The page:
An anthropologist studying them, decided to see whether behind the chaos of the fighting, there was a hidden genetic pattern, guiding it in a mathematical way. He was called Napoleon Chagnon, and his first step was to try and find out the names of everyone, and who was related to whom. I assumed at the outset that the natives would be excited and eager and thrilled and flattered that I was interested in their culture and their society and their families and genealogies. And so, I would innocently ask what the name of so-and-so was, and they would give me a name, and I would write it down.

And it turned out that they tricked me, that all of the names of the people in the village I was living in, were not only incorrect, but they were derogatory, vulgar, false not all of them were vulgar and derogatory, but a lot of them were. – Like what? Like „fart-breath“, „hairy-c***“, „long dong“, things of that sort. „Hairy pussy“ – there’s the name of the wife of the head man. But Chagnon persisted. He spent months checking and cross-checking names and relationships. He also gave out western goods, above all the prized machete, in return for information, Hasta que llegó el momento en que, a su parecer, until he built up what he believed which he then stored on a computer at his university.

Chagnon then returned with a film crew, and recorded in great detail, a fight in the village. „Bring your camera over here“ – ‚The Ax Fight‘, 1975 – Chagnon returned to America, and went through the film frame by frame identifying all the participants. On the surface there seemed no meaning to the fight, often individuals who appeared closely related, attacked each other. But when Chagnon fed their details into the computer, and cross-checked them with his database, another reality emerged. Because of the Yanomamis complex history of intermarriage, individuals were related to each other in the most surprising ways.

What the computer showed was that individuals who took risks for each other in the fight were always more closely genetically related than those they attacked. There was a hidden pattern in the film and it was the computer that proved and demonstrated that the pattern was there, because you can’t possibly remember everybody’s genealogical relatedness to everybody else in the village. So underneath all of this chaos and confusion what meets the eye, there were people who shared genes with each other and chose sides to defend on the basis of their relatedness to each other…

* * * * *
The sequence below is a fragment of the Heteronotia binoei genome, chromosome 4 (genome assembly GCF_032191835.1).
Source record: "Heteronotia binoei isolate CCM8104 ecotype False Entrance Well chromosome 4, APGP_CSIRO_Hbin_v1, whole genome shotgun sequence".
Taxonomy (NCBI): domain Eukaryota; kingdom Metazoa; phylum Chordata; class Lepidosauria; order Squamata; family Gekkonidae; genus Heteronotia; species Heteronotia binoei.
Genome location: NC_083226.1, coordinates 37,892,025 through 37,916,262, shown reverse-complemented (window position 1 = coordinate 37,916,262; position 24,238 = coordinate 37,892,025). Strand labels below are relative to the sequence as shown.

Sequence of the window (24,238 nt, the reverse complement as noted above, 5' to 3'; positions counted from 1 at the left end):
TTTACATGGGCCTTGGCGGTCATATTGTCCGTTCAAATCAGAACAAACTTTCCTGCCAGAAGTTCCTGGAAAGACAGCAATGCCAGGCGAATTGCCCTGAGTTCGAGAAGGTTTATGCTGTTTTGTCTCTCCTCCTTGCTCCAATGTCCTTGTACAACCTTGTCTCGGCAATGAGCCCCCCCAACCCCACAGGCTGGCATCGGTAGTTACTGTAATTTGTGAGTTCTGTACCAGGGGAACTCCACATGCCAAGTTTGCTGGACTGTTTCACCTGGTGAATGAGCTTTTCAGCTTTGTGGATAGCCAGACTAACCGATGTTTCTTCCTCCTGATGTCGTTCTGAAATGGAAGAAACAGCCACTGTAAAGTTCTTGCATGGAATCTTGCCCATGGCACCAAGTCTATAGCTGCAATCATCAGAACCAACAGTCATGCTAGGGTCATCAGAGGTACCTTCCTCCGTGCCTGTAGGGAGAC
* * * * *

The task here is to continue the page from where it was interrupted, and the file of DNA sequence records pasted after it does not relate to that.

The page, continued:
Yeah, there is kind of a hidden mathematical dimension there to the whole thing that you have to really dig for to discover. Chagnon’s experiment caused a sensation within the human sciences. Because it seemed to offer precise mathematical proof that genes played a powerful role in guiding human behaviour. It became one of the fundamental pieces of evidence underpinning a new powerful model of human beings. They were machines, whose actions and feelings were driven by coded instructions, implanted deep inside them millions of years ago, of which they were unaware.

It was an image that began to permeate deep into our culture. The image of the organism, including ourselves, as a machine for passing on genes, to shift the focus away from the idea of the organism as being the agent in life, to the immortal replicator. Our DNA is a coded description of the worlds in which our ancestors survived. DNA it’s the computer recipe for life itself. Unravelling like a reel of magnetic tape on some giant computer. Back in the dark and frightening days of the Cold War, mathematicians had developed a simplified, machine-like model of human beings, whose behaviours could be analysed and predicted by numbers.